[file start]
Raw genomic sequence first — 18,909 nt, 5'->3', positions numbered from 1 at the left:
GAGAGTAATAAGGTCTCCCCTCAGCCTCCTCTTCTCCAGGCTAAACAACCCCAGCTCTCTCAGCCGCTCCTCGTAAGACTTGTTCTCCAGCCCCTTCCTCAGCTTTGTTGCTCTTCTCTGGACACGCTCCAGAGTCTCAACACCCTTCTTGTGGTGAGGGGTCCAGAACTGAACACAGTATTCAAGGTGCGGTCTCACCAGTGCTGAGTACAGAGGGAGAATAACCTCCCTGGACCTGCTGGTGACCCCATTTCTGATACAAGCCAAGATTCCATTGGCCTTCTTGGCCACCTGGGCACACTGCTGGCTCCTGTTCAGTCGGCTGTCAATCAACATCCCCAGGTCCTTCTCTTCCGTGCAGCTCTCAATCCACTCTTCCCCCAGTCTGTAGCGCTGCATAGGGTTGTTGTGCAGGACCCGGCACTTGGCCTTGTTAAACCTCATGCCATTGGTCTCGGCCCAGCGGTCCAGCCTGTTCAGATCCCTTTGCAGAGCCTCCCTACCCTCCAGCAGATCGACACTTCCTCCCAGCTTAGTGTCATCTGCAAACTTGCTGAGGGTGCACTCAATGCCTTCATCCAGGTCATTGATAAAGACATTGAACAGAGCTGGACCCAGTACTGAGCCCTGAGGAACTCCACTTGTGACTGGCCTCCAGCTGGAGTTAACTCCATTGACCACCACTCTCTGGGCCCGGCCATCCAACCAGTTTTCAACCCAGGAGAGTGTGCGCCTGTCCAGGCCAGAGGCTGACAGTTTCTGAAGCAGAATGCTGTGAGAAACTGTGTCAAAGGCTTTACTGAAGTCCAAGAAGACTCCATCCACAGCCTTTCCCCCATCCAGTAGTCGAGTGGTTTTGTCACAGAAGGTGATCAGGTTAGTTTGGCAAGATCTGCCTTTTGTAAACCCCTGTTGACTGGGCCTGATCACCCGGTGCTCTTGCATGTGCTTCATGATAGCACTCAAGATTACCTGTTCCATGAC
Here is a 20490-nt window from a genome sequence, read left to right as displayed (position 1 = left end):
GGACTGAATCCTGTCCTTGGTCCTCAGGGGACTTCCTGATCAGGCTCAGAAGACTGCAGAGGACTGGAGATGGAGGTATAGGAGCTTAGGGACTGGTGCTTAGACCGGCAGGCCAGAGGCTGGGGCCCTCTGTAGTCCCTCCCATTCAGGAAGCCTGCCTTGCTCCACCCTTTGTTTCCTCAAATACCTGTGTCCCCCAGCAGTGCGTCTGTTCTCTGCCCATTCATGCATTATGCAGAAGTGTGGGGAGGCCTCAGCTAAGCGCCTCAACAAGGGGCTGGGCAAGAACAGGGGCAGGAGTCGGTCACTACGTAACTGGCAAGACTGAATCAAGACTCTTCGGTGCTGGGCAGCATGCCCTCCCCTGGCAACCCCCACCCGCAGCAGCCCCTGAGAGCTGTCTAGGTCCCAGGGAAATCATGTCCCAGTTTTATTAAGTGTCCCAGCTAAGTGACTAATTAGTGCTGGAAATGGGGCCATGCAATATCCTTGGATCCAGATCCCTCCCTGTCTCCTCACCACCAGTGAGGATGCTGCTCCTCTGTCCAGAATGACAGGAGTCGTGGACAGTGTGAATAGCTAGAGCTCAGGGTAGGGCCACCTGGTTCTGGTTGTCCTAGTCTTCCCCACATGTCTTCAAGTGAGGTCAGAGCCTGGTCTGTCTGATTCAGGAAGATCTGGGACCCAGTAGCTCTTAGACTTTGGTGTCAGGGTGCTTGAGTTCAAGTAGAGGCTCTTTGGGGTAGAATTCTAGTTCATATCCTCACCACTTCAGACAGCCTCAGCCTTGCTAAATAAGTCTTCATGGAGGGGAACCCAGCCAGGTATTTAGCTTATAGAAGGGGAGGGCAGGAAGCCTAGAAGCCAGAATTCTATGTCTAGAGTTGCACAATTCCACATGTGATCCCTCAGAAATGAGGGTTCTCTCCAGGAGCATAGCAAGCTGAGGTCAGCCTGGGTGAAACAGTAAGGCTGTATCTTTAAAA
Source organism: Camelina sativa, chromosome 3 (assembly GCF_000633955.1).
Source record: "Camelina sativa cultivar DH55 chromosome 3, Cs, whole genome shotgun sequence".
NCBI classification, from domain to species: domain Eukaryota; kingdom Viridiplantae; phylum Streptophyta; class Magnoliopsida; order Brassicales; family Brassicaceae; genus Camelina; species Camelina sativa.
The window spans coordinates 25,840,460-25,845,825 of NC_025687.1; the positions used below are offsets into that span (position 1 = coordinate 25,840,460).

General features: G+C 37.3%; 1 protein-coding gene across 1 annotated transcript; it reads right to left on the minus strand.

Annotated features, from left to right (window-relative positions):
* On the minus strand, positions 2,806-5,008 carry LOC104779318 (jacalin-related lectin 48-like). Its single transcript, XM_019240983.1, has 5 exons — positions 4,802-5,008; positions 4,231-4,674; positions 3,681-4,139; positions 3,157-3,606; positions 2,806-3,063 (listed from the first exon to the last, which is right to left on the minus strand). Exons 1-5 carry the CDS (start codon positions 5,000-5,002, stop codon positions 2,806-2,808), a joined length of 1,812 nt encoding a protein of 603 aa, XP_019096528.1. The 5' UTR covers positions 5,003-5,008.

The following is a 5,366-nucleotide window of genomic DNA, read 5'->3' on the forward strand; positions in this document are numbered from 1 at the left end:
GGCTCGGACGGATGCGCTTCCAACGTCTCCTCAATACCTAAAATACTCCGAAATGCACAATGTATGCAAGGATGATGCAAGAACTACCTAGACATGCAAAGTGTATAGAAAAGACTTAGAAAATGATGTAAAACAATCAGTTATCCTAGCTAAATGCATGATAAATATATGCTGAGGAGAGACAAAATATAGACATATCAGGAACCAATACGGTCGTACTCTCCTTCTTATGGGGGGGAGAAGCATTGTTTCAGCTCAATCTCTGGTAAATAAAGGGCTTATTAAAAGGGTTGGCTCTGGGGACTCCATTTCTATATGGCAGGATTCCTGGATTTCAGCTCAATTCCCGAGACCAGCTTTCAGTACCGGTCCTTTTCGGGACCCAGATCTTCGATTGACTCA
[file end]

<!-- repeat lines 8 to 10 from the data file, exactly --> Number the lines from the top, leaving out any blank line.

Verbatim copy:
The window spans coordinates 25,840,460-25,845,825 of NC_025687.1; the positions used below are offsets into that span (position 1 = coordinate 25,840,460).

General features: G+C 37.3%; 1 protein-coding gene across 1 annotated transcript; it reads right to left on the minus strand.

Annotated features, from left to right (window-relative positions):